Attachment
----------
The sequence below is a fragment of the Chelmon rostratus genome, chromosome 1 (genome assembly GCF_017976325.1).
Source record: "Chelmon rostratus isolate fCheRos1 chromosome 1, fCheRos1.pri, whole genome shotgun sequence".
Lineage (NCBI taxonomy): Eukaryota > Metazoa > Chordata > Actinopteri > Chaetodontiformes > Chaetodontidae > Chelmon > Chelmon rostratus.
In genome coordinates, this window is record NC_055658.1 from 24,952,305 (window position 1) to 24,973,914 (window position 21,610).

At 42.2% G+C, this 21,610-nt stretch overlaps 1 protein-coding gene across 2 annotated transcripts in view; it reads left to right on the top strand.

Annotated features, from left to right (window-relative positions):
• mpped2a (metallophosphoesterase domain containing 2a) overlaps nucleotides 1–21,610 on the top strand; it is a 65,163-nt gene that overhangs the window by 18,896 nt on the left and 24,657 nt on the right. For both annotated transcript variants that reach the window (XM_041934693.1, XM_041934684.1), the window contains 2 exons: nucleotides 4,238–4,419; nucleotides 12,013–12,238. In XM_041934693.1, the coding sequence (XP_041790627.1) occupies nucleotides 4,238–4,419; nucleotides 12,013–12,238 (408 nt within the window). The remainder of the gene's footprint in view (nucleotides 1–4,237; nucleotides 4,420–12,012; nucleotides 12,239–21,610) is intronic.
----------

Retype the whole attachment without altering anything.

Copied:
The sequence below is a fragment of the Chelmon rostratus genome, chromosome 1 (genome assembly GCF_017976325.1).
Source record: "Chelmon rostratus isolate fCheRos1 chromosome 1, fCheRos1.pri, whole genome shotgun sequence".
Lineage (NCBI taxonomy): Eukaryota > Metazoa > Chordata > Actinopteri > Chaetodontiformes > Chaetodontidae > Chelmon > Chelmon rostratus.
In genome coordinates, this window is record NC_055658.1 from 24,952,305 (window position 1) to 24,973,914 (window position 21,610).

At 42.2% G+C, this 21,610-nt stretch overlaps 1 protein-coding gene across 2 annotated transcripts in view; it reads left to right on the top strand.

Annotated features, from left to right (window-relative positions):
• mpped2a (metallophosphoesterase domain containing 2a) overlaps nucleotides 1–21,610 on the top strand; it is a 65,163-nt gene that overhangs the window by 18,896 nt on the left and 24,657 nt on the right. For both annotated transcript variants that reach the window (XM_041934693.1, XM_041934684.1), the window contains 2 exons: nucleotides 4,238–4,419; nucleotides 12,013–12,238. In XM_041934693.1, the coding sequence (XP_041790627.1) occupies nucleotides 4,238–4,419; nucleotides 12,013–12,238 (408 nt within the window). The remainder of the gene's footprint in view (nucleotides 1–4,237; nucleotides 4,420–12,012; nucleotides 12,239–21,610) is intronic.